Several high-profile cases of sexual harassment have come to the public’s attention over the last several months. These high-profile cases and the so called “Me Too” movement have pushed forward the public discourse on the existence of sexual harassment in the workplace, the appropriate way to respond to complaints of sexual harassment, and whether confidentiality provisions have a place in sexual harassment settlement agreements.
In response this debate and public outcry, legislators have taken aim at confidentiality provisions in settlement agreements of harassment claims. When Congress passed its tax bill at the end of 2017, it modified section 162(q) of the Internal Revenue Code to state:
“No deduction shall be allowed under this chapter for – (1) any settlement or payment related to sexual harassment or sexual abuse if such settlement or payment is subject to a nondisclosure agreement, or (2) attorney’s fees related to such a settlement or payment.”
As such, payments made to settle sexual harassment claims as well as attorneys’ fees paid to defend said claims are no longer business expenses that can be deducted from an employer’s business tax return.*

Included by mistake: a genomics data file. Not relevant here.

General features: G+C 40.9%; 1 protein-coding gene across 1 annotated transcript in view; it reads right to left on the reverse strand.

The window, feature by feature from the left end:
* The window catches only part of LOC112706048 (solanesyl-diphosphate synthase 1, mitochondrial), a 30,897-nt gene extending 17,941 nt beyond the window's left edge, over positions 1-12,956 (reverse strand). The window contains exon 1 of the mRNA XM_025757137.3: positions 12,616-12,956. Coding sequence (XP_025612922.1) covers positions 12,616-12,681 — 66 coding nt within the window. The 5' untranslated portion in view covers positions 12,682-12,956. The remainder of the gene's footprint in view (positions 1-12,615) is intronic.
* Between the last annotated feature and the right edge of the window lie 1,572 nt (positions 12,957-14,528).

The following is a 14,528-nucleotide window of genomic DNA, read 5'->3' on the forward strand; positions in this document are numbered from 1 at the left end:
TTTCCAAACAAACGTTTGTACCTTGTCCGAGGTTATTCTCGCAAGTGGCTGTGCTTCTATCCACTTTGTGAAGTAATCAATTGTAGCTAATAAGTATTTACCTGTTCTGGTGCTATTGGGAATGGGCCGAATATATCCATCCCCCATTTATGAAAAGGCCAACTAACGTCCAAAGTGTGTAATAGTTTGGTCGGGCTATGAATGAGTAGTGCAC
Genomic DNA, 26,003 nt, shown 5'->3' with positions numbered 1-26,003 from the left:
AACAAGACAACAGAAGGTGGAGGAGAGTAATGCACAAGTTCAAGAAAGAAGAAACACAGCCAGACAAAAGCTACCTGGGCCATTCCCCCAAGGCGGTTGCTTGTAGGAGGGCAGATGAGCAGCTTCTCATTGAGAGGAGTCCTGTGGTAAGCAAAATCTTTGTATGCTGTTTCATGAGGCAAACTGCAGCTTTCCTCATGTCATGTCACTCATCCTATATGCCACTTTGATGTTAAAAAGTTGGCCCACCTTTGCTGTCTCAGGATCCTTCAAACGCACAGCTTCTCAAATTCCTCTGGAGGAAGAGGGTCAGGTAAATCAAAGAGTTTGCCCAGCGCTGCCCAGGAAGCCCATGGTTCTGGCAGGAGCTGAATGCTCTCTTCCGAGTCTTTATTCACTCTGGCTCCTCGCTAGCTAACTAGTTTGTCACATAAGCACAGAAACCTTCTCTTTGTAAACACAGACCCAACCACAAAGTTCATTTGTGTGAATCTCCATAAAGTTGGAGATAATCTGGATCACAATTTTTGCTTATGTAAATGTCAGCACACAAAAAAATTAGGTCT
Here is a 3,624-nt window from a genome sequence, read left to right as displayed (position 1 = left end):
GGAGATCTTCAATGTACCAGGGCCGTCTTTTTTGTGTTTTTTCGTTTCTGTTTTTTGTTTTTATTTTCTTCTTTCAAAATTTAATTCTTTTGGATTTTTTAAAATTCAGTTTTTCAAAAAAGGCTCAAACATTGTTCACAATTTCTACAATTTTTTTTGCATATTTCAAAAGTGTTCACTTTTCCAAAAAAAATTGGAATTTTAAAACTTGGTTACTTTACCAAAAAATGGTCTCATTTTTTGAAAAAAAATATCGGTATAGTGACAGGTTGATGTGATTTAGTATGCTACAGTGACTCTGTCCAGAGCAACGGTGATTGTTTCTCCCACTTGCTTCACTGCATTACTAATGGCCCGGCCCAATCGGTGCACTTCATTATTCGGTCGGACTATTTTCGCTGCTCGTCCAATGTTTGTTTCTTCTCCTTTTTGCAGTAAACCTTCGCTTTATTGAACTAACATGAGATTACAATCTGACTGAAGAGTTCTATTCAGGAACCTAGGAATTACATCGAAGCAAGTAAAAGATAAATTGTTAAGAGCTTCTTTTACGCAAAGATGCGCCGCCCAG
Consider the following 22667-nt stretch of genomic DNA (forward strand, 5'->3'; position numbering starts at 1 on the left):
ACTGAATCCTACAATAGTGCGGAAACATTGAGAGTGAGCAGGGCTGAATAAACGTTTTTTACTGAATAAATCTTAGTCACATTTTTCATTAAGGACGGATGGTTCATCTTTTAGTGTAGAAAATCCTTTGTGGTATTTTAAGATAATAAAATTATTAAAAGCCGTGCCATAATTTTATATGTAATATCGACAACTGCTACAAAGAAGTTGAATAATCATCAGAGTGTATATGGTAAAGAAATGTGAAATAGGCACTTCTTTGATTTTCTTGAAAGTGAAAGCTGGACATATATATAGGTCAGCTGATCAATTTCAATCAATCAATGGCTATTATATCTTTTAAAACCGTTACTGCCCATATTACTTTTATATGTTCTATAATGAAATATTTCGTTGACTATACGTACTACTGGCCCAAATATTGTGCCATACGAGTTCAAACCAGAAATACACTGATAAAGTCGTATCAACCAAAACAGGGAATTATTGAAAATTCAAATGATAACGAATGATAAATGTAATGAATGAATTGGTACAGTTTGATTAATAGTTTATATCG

Additionally, the California state Senate has introduced legislation restricting confidentiality provisions in settlement agreements that prohibit the disclosure of factual information related to allegations of sexual assault, sexual harassment, gender discrimination, failure to prevent sexual harassment or gender discrimination, and retaliation for reporting sexual harassment or gender discrimination. The proposed legislation would allow for the inclusion of a non-disclosure provision only if it was requested by the alleged victim. Furthermore, the legislation would allow for limited non-disclosure provisions regarding the amount of the settlement.
Many individuals have speculated about the impact that this legislation will have. Proponents of the legislation, believe that it will help reduce sexual harassment claims, because victims will be able to speak publically about the harassment, and companies will not be able to avoid addressing allegations. Many opponents of the new law believe that it will actually discourage settlement, because employers will have less incentive to advance an early resolution of sexual harassment claims. Opponents also speculate that the law will encourage more litigation because victims’ stories may encourage others to come forward with their own lawsuits. Only time will tell the broader impact of the tax and other proposed legislation. In the meantime, the new law will surely impact some employers' deliberations regarding whether to settle a case.
*This post should not be considered tax advice. Please consult a tax professional regarding your personal situation and the tax implications of this law.